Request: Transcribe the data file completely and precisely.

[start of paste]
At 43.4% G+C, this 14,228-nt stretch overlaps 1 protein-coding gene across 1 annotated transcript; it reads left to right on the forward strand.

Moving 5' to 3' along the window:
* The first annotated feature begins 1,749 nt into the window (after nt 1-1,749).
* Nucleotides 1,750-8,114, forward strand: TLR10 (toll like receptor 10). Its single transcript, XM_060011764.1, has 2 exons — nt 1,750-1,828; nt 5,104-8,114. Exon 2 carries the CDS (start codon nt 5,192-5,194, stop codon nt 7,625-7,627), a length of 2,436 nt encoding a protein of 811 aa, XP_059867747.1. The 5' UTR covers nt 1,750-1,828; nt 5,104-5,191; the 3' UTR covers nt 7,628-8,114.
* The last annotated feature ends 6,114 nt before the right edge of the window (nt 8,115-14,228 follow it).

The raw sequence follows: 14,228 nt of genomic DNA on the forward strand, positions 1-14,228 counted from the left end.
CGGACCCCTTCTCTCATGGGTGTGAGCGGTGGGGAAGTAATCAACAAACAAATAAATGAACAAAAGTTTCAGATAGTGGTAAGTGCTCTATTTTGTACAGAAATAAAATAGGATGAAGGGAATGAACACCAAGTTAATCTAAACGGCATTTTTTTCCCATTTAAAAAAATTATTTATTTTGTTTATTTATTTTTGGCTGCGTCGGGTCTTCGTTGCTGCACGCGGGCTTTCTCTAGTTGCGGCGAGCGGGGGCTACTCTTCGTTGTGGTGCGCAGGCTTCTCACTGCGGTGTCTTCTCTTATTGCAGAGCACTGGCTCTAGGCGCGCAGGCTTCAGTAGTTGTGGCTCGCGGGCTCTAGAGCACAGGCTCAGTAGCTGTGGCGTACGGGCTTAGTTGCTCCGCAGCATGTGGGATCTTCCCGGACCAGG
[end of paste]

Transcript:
At 43.4% G+C, this 14,228-nt stretch overlaps 1 protein-coding gene across 1 annotated transcript; it reads left to right on the forward strand.

Moving 5' to 3' along the window:
* The first annotated feature begins 1,749 nt into the window (after nt 1-1,749).
* Nucleotides 1,750-8,114, forward strand: TLR10 (toll like receptor 10). Its single transcript, XM_060011764.1, has 2 exons — nt 1,750-1,828; nt 5,104-8,114. Exon 2 carries the CDS (start codon nt 5,192-5,194, stop codon nt 7,625-7,627), a length of 2,436 nt encoding a protein of 811 aa, XP_059867747.1. The 5' UTR covers nt 1,750-1,828; nt 5,104-5,191; the 3' UTR covers nt 7,628-8,114.
* The last annotated feature ends 6,114 nt before the right edge of the window (nt 8,115-14,228 follow it).

The raw sequence follows: 14,228 nt of genomic DNA on the forward strand, positions 1-14,228 counted from the left end.
CGGACCCCTTCTCTCATGGGTGTGAGCGGTGGGGAAGTAATCAACAAACAAATAAATGAACAAAAGTTTCAGATAGTGGTAAGTGCTCTATTTTGTACAGAAATAAAATAGGATGAAGGGAATGAACACCAAGTTAATCTAAACGGCATTTTTTTCCCATTTAAAAAAATTATTTATTTTGTTTATTTATTTTTGGCTGCGTCGGGTCTTCGTTGCTGCACGCGGGCTTTCTCTAGTTGCGGCGAGCGGGGGCTACTCTTCGTTGTGGTGCGCAGGCTTCTCACTGCGGTGTCTTCTCTTATTGCAGAGCACTGGCTCTAGGCGCGCAGGCTTCAGTAGTTGTGGCTCGCGGGCTCTAGAGCACAGGCTCAGTAGCTGTGGCGTACGGGCTTAGTTGCTCCGCAGCATGTGGGATCTTCCCGGACCAGG